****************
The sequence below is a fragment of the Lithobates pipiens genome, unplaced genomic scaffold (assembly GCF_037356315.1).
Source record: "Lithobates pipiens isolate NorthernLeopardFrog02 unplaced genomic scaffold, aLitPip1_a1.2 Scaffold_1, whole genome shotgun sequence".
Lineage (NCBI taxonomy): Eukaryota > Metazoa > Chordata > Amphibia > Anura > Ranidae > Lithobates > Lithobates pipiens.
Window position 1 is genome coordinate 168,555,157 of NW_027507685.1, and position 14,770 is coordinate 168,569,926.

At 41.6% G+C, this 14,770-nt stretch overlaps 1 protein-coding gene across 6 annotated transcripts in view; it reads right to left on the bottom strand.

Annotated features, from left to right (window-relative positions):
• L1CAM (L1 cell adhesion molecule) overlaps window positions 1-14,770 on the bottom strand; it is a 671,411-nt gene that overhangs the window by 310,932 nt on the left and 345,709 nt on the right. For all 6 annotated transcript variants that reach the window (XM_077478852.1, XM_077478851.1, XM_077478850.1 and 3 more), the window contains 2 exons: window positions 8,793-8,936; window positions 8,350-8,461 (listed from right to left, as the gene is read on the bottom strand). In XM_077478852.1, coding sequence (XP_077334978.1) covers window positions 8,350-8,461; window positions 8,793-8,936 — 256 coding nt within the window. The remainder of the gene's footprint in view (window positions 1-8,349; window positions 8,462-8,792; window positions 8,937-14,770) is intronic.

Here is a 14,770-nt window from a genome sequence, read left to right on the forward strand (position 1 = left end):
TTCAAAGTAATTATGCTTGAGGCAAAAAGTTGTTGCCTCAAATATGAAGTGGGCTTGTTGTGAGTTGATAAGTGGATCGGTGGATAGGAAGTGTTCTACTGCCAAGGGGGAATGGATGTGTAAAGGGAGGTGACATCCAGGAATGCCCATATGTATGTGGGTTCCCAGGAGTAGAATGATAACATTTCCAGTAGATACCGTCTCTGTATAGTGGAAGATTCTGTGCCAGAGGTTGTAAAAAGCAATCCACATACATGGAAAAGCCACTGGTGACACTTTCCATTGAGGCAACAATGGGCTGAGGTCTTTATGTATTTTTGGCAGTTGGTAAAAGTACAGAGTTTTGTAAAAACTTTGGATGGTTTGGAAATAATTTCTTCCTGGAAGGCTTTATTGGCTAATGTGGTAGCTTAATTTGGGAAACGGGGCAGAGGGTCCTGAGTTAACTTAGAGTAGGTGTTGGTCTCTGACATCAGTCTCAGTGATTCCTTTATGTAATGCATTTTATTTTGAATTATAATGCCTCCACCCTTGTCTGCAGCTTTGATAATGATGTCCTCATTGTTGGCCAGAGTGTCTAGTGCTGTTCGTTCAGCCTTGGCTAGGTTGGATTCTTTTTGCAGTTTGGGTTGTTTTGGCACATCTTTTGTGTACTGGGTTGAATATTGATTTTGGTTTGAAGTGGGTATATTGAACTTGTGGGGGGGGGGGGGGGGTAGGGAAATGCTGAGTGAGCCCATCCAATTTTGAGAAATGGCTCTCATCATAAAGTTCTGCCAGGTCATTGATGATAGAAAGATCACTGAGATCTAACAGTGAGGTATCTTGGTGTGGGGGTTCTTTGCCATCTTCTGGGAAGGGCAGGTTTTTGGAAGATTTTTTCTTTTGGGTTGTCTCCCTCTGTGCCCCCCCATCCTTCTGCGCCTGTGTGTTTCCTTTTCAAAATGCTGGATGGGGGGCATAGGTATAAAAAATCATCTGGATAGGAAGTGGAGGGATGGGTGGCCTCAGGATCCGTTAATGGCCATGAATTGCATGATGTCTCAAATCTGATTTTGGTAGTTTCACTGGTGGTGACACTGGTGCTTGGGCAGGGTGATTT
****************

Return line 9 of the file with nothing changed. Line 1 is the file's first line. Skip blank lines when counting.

TTCAAAGTAATTATGCTTGAGGCAAAAAGTTGTTGCCTCAAATATGAAGTGGGCTTGTTGTGAGTTGATAAGTGGATCGGTGGATAGGAAGTGTTCTACTGCCAAGGGGGAATGGATGTGTAAAGGGAGGTGACATCCAGGAATGCCCATATGTATGTGGGTTCCCAGGAGTAGAATGATAACATTTCCAGTAGATACCGTCTCTGTATAGTGGAAGATTCTGTGCCAGAGGTTGTAAAAAGCAATCCACATACATGGAAAAGCCACTGGTGACACTTTCCATTGAGGCAACAATGGGCTGAGGTCTTTATGTATTTTTGGCAGTTGGTAAAAGTACAGAGTTTTGTAAAAACTTTGGATGGTTTGGAAATAATTTCTTCCTGGAAGGCTTTATTGGCTAATGTGGTAGCTTAATTTGGGAAACGGGGCAGAGGGTCCTGAGTTAACTTAGAGTAGGTGTTGGTCTCTGACATCAGTCTCAGTGATTCCTTTATGTAATGCATTTTATTTTGAATTATAATGCCTCCACCCTTGTCTGCAGCTTTGATAATGATGTCCTCATTGTTGGCCAGAGTGTCTAGTGCTGTTCGTTCAGCCTTGGCTAGGTTGGATTCTTTTTGCAGTTTGGGTTGTTTTGGCACATCTTTTGTGTACTGGGTTGAATATTGATTTTGGTTTGAAGTGGGTATATTGAACTTGTGGGGGGGGGGGGGGGGTAGGGAAATGCTGAGTGAGCCCATCCAATTTTGAGAAATGGCTCTCATCATAAAGTTCTGCCAGGTCATTGATGATAGAAAGATCACTGAGATCTAACAGTGAGGTATCTTGGTGTGGGGGTTCTTTGCCATCTTCTGGGAAGGGCAGGTTTTTGGAAGATTTTTTCTTTTGGGTTGTCTCCCTCTGTGCCCCCCCATCCTTCTGCGCCTGTGTGTTTCCTTTTCAAAATGCTGGATGGGGGGCATAGGTATAAAAAATCATCTGGATAGGAAGTGGAGGGATGGGTGGCCTCAGGATCCGTTAATGGCCATGAATTGCATGATGTCTCAAATCTGATTTTGGTAGTTTCACTGGTGGTGACACTGGTGCTTGGGCAGGGTGATTT